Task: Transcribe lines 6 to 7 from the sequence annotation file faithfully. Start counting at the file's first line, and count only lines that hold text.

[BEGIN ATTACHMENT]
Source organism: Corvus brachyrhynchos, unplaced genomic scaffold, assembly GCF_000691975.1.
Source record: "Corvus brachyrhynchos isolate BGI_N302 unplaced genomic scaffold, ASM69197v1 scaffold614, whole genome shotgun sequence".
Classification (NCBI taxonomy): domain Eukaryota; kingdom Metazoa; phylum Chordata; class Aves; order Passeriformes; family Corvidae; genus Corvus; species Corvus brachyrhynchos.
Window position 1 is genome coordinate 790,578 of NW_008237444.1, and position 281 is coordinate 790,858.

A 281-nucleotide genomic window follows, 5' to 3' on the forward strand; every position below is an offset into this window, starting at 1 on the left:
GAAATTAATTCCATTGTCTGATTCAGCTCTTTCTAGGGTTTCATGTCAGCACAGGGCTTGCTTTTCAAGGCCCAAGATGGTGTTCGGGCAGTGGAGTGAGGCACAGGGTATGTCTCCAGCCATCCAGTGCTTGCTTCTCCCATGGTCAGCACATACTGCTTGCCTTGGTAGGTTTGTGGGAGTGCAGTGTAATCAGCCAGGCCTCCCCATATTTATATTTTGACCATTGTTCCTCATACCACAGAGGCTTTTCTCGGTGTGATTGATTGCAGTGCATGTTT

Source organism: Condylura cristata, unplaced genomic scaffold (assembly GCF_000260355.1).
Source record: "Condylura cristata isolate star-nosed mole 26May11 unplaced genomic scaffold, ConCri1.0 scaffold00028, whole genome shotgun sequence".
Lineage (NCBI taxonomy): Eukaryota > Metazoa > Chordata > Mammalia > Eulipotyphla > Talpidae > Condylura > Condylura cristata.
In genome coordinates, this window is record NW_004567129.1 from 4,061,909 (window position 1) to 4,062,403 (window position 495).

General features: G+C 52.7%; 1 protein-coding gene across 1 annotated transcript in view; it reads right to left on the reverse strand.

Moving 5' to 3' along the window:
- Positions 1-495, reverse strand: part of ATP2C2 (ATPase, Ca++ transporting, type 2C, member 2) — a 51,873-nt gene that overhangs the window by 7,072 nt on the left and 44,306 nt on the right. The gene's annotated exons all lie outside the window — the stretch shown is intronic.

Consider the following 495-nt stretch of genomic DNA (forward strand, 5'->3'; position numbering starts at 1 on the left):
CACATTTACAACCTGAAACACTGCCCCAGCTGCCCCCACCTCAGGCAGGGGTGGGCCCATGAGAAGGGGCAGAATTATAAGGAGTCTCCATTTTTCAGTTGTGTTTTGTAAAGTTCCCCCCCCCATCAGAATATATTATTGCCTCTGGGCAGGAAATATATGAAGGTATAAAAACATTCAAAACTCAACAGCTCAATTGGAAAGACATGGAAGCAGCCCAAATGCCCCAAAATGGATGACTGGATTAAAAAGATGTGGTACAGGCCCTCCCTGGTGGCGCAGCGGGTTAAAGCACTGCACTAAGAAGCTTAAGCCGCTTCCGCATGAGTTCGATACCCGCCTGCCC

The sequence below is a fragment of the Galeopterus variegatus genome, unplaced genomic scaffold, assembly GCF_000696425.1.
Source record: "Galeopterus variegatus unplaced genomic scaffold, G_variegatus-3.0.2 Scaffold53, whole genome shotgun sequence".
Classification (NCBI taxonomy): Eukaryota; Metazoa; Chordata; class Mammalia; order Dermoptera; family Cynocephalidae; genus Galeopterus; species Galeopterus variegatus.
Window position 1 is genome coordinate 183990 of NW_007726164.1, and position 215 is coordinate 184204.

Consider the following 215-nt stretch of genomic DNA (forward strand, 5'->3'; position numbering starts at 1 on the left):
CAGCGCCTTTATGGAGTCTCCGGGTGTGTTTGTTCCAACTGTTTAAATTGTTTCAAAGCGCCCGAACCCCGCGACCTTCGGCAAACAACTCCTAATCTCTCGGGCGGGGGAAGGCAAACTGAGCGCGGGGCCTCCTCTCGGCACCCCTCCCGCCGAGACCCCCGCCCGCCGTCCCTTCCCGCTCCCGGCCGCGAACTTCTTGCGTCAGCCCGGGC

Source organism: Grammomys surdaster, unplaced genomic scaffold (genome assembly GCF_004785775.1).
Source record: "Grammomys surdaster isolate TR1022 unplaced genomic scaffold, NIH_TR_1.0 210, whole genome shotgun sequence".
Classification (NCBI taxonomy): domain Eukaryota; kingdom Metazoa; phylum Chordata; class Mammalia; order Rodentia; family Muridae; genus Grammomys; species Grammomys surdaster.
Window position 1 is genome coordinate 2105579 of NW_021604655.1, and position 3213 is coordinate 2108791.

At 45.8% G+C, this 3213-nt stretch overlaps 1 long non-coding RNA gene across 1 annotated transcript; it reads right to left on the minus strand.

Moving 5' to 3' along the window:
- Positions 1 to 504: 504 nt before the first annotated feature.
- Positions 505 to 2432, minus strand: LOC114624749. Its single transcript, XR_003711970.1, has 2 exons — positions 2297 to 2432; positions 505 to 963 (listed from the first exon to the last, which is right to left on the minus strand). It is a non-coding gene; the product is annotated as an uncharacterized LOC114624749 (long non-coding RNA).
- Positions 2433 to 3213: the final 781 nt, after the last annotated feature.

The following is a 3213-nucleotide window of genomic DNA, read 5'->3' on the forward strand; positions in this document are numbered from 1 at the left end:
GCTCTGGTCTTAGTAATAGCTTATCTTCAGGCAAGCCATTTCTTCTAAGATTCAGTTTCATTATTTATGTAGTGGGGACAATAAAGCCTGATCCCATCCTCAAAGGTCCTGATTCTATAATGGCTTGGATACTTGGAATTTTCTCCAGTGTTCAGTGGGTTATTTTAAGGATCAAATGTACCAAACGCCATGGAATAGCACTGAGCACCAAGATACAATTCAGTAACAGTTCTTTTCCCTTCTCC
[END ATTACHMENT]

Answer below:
GAAATTAATTCCATTGTCTGATTCAGCTCTTTCTAGGGTTTCATGTCAGCACAGGGCTTGCTTTTCAAGGCCCAAGATGGTGTTCGGGCAGTGGAGTGAGGCACAGGGTATGTCTCCAGCCATCCAGTGCTTGCTTCTCCCATGGTCAGCACATACTGCTTGCCTTGGTAGGTTTGTGGGAGTGCAGTGTAATCAGCCAGGCCTCCCCATATTTATATTTTGACCATTGTTCCTCATACCACAGAGGCTTTTCTCGGTGTGATTGATTGCAGTGCATGTTT

Source organism: Condylura cristata, unplaced genomic scaffold (assembly GCF_000260355.1).